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LONDON (Reuters) - Two events today are due to highlight the uncertain political and economic climate Britain faces as it gears up for Brexit negotiations.
In a well-trailed speech marking a year since she became leader of the Conservative Party, Theresa May will acknowledge that her minority government will need help from political rivals to achieve any meaningful reforms while in power.
She will make the call at the launch of a report into how the government should protect workers in the "gig economy" - perhaps a deliberate piece of timing to highlight her professed concern for social justice after the Brexit vote showed that millions of Brits feel like second-class citizens. The question is whether the Labour Party's Jeremy Corbyn, the wind in his sails after last month's election, sees much benefit in playing ball to keep the May premiership afloat.
A second set piece will if anything be more closely watched by financial markets. Bank of England Deputy Governor Ben Broadbent, who has not yet commented publicly on the future direction of UK interest rates since a narrow 5-3 vote to keep them unchanged last month, will deliver a speech at midday local (1100 GMT) while on a visit to Scotland. All eight current members of the Bank's policy-setting committee MPC have spoken since that meeting except for Broadbent and new committee member Silvana Tenreyro, who took up her post this month.
MARKETS AT 0755 GMT
A renewed calm has descended on world markets after the bond market jolt of the last couple of weeks, with investors awaiting Wednesday’s semi-annual congressional testimony from Federal Reserve chief Yellen and this week’s start of the Q2 U.S. earnings season.
Tech stock gains helped Wall St nudge higher overnight, with the Vix volatility gauge slipping back down toward 11 percent.
Ten-year Treasury yields and the dollar are firmer as Yellen is widely expected to see through the recent relapse in inflation rates and signal another interest rate rise by the end of the year alongside the start of the Fed’s balance sheet wind-down.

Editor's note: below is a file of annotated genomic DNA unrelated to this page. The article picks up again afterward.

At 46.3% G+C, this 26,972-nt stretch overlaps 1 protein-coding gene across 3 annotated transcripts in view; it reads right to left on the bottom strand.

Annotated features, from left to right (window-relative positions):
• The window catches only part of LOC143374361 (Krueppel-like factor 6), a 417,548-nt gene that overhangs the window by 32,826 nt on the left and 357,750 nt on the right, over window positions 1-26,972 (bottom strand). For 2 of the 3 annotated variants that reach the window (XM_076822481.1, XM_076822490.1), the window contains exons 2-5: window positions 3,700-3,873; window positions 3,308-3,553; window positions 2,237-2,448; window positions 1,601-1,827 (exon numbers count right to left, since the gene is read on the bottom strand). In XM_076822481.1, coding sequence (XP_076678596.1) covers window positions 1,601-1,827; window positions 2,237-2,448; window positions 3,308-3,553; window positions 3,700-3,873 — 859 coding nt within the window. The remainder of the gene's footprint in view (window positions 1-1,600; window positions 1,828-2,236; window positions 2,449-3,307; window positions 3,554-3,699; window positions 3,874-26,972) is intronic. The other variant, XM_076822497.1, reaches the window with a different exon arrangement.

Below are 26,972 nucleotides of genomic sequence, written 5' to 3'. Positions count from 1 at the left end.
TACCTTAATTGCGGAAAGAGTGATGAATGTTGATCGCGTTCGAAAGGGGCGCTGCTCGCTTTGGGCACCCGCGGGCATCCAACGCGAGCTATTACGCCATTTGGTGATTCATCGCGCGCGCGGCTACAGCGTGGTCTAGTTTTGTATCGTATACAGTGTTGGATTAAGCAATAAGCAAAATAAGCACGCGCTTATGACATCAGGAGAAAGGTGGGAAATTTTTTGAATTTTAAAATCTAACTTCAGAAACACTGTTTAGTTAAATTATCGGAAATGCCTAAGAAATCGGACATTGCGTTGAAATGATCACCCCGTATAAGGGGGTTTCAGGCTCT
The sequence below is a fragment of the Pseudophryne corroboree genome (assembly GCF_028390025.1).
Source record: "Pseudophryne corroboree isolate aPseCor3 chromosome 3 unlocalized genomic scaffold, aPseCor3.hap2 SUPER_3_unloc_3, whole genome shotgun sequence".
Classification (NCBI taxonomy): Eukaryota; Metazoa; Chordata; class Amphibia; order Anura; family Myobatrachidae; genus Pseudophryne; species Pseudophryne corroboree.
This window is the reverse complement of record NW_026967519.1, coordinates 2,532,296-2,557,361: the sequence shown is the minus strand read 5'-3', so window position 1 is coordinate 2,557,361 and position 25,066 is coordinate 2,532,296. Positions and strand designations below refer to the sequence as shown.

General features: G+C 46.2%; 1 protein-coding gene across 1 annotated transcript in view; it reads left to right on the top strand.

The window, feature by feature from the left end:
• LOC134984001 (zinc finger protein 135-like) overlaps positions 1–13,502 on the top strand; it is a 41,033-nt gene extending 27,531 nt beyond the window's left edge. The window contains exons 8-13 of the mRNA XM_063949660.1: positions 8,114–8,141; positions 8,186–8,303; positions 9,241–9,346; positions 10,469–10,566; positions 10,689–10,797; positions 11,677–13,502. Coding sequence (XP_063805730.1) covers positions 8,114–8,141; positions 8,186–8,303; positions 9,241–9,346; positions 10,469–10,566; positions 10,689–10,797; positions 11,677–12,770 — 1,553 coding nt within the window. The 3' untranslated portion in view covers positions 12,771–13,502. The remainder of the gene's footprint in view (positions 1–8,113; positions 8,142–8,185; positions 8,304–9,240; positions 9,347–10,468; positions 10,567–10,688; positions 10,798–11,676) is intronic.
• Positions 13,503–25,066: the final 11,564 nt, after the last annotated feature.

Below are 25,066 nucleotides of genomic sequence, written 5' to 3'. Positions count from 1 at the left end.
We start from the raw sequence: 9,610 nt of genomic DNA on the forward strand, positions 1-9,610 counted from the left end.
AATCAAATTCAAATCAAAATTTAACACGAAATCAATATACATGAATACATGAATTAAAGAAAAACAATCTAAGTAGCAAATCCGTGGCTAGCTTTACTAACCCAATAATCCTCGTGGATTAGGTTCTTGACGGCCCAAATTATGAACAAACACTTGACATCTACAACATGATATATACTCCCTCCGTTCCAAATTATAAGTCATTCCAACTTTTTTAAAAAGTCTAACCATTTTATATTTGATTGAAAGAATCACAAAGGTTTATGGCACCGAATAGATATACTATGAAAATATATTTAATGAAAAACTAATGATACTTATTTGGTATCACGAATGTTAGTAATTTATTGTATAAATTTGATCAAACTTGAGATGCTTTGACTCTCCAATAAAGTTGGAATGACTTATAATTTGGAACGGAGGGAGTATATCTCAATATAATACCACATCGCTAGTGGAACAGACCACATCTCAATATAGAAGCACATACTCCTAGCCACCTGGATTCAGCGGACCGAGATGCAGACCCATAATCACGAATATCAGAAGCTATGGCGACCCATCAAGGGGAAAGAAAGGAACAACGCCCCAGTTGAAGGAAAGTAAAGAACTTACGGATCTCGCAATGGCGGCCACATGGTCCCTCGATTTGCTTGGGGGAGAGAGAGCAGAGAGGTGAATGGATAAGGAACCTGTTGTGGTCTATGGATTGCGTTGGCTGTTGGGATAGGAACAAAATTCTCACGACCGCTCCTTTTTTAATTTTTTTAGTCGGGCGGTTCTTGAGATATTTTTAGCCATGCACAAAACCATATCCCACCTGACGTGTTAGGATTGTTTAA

With the relative calm buoying Asia stock markets, the most interesting move overnight was the rise in dollar/yen to a new 4-month high of 114.47, helped by the Bank of Japan’s insistence for now on keeping a lid on Japanese government bond yields, even as other central banks nod to tighter monetary policy and benchmark yields elsewhere move higher.
The fall of the yen and Treasury bond prices is also seeing other perceived ‘safety’ trades on the back foot in sympathy – with gold, Swiss franc and even Bitcoin moving lower.
Sterling also moved lower as traders eyed a speech from key Bank of England policymaker Broadbent at noon London time on Tuesday after a slew of weak economic readings over the past week. With BoE policymakers increasingly split on the need for higher interest rates in the UK, deputy governor Broadbent is considered one of the crucial swing votes.
Elsewhere, crude oil is firmer with Brent back above $47. European stocks are expected to open higher and bund futures are down early on. South Africa’s rand dropped to a new 7-week low as political pressures continue and Russia’s rouble and Turkey’s lira are also lower as the recent sell-off in high beta EM currencies resumes.
Editing by Andrew Heavens